British standout Mark Cavendish won the opening stage of the Giro d'Italia in a sprint Saturday that was marred by a crash shortly before the finish.
The main pack was split into two groups when riders went down with less than two kilometres to go in the 130-kilometre leg and less than a dozen riders were left in front to contest the sprint.
Cavendish, who rides for the Omega Pharma-Quick Step team, finished in two hours 58 minutes 38 seconds on the circuit in downtown Naples, which featured a long, flat finishing straight. The Isle of Man rider has now won a combined 37 stages at the Giro, Tour and Vuelta — cycling's three Grand Tours.
Defending champion Ryder Hesjedal of Victoria, and other overall favourites Bradley Wiggins and Vincenzo Nibali, finished safely in the main pack. All of the riders who finished in the main pack were given the same time as the winner courtesy of the neutralizing rule for crashes in the final kilometres.
Elia Viviani, an Italian with Cannondale, crossed second, and Nacer Bouhanni, a Frenchman with FDJ, was third.
It was the 11th Giro stage win of Cavendish's career and his 98th victory overall. He'll wear the overall leader's pink jersey in Sunday's second stage, a team time trial on the nearby island of Ischia.
With time bonuses of 20, 12 and eight seconds handed out to the top three finishers, Cavendish took an eight-second lead on Viviani in the overall standings.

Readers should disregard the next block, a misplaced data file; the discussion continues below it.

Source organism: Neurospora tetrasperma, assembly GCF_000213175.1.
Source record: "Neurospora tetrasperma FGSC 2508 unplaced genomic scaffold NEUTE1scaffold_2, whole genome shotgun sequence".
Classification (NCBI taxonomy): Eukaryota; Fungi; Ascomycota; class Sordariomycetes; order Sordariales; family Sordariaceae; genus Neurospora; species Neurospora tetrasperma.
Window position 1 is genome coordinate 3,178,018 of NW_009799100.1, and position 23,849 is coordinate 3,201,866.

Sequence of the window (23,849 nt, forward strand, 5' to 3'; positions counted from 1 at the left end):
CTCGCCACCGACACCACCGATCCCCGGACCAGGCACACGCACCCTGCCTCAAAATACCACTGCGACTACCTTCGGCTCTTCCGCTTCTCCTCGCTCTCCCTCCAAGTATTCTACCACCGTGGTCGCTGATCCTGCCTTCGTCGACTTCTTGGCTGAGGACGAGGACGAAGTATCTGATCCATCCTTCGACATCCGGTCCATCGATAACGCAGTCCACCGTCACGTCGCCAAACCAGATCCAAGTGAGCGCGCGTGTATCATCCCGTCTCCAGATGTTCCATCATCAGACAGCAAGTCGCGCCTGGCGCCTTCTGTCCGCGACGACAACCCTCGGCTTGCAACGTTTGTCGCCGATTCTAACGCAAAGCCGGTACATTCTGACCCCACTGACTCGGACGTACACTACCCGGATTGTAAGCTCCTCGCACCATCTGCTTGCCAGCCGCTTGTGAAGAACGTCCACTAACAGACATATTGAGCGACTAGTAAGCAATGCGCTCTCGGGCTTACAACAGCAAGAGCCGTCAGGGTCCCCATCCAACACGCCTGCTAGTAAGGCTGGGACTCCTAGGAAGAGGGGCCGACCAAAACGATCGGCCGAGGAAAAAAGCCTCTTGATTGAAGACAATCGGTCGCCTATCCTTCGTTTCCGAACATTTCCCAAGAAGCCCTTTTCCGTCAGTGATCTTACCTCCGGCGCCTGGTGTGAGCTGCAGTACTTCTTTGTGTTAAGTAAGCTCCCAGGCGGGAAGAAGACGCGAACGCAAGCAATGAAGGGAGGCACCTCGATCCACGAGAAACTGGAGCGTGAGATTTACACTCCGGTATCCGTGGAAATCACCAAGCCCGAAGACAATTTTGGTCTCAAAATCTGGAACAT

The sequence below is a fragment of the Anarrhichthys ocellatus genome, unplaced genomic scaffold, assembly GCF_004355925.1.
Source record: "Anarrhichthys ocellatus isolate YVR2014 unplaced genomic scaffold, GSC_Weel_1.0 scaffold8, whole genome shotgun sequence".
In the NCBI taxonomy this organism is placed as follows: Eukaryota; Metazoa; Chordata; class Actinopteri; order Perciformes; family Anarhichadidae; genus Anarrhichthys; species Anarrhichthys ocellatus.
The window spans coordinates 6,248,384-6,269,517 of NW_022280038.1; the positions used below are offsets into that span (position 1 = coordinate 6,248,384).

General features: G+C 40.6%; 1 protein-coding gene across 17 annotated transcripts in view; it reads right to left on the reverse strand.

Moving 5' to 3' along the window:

It will mark the fourth time Cavendish wears the pink jersey. He wore it for two days in 2009 when his former team Columbia won the opening team time trial and for one day in 2011 after a stage win.
"I've worn it before at the start but that was thanks to my team," Cavendish said. "I really wanted to win this here in Napoli. ... Now I want to go for a pizza."
Several crashes Saturday
Cavendish didn't have any teammates helping him in the finish but he used the crosswind to good effect and burst in front just before the line.
"I'm lucky I have the speed to be able to come like that in the final," he said
The course featured two mild climbs in the Posillipo neighbourhood and several loops down the finishing straight alongside the bay.
On a warm spring day, fans came out en masse to watch the race. Some even brought their dogs, one of which nearly tripped up some riders on a sharp corner after slipping under a barrier lining the road.
With the roads narrow in areas and stretches of cobblestones, there were several crashes. Among those who hit the asphalt early on were Laurent Pichon of France, Matteo Rabottini of Italy and Miguel Minguez Ayala of Spain.
Italians Mattia Gavazzi and Davide Apollonio, plus Belgian Klaas Lodewyck, were involved in the crash near the end that split the group, although they appeared to escape serious injury.
"Some guys took me with them and I crashed into the barriers," Lodewyck said.
Cavendish attributed the crashes to hairpin turns after long, wide straightaways.
"Circuit races always have crashes but it's nice to have circuit races for the fans," Cavendish said. "This is probably the most chaotic city I've been to so to clear the traffic from the city centre I've really got to take my hat off to the organizers."
Team time trial Sunday
There were a couple of groups of early breakaway riders and the last man caught by the main pack was Cameron Wurf, an Australian with Cannondale, with about 20 kilometres to go.
Cavendish's Omega team led the chase.
Sunday's team time trial from Ischia to Forio lasts 17.4 kilometres.
While Omega is without its time trial specialist Tony Martin, Cavendish is hoping for a solid performance.
"We're going to do everything we can to keep it," he said of the pink jersey.
The race ends May 26 in Brescia.